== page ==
W32 Stuxnet is a virus that first appeared earlier this year and has gained a fair share of infamy and media attention for its alleged attacks on industrial installations, the most publicized being a nuclear power plant in Iran.
The virus works by first infecting a computer running the Windows operating system. Programmers in commercial environments – say an assembly line – use these computers to upload code to devices known as Programmable Logic Controllers or PLCs. The problem comes when the Stuxnet virus hijacks this uploaded code and from then on resides in the PLC itself where it can alter the function of these devices.
Unfortunately, we’re not talking about a robot making incorrect welds on a Ford F-150, though that would be bad. Much worse is the theoretical threat that Symantec has outlinedin one of their blogs about Stuxnet. They detail an even that took place when malicious code infected the PLC governing the operation of a pipeline:
Code was secretly “Trojanized” to function properly and only some time after installation instruct the host system to increase the pipeline’s pressure beyond its capacity. This resulted in a three kiloton explosion, about 1/5 the size of the Hiroshima bomb.
Though this incident was not caused by Stuxnet, Symantec is pointing out the way in which it could be used, which is why Stuxnet has been labeled by some as the first “cyber super weapon“.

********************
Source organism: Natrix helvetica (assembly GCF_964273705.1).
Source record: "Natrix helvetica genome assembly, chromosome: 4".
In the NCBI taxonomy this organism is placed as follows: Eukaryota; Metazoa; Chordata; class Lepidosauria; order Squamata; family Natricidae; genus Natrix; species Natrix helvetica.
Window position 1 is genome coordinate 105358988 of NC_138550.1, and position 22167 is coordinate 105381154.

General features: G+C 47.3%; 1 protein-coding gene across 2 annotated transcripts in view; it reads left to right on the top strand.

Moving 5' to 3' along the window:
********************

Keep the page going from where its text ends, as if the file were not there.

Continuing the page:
Needless to say, there are a lot of panicky people out there who anxious to rid themselves of this virus, even if they aren’t in the business of programming PLCs. But Symantec has a warning for anyone out there looking for a quick fix: the cure may be worse than the virus.
Apparently there is a tool circulating the web right now – mainly in forums that discuss the Stuxnet virus – that promises to get rid of Stuxnet for you, and even claims to be from Microsoft. Neither could be further from the truth.
Well, almost. The supposedly helpful “tool” will rid your PC of Stuxnet if you have it, but it doesn’t discriminate one type of file from another and within a few minutes of running the program, your entire C drive is wiped clean. Stuxnet is gone. And so is everything else.
Typically Microsoft does not issue removal tools for individual security threats like Stuxnet, instead relying on a single Malicious Software Removal Tool, which is updated regularly to identify and remove a whole list of nasty bugs, including Stuxnet.
If you think you are already infected, running this tool should take care of it for you. If you haven’t been infected, but are concerned that you might be vulnerable, here are some suggestions:
- Install and then regularly update an anti-virus tool such as Norton, Bell Internet Security or the freely available AVG.
- Turn on Microsoft Windows Update and make sure you install all recommended updates. The most recent update, released on Tuesday, fixes the hole in Windows that allows Stuxnet to do its damage.
- Surf with caution: Avoid links in emails from people you don’t know. Be wary when when using file sharing services. Never open attachments that you weren’t expecting.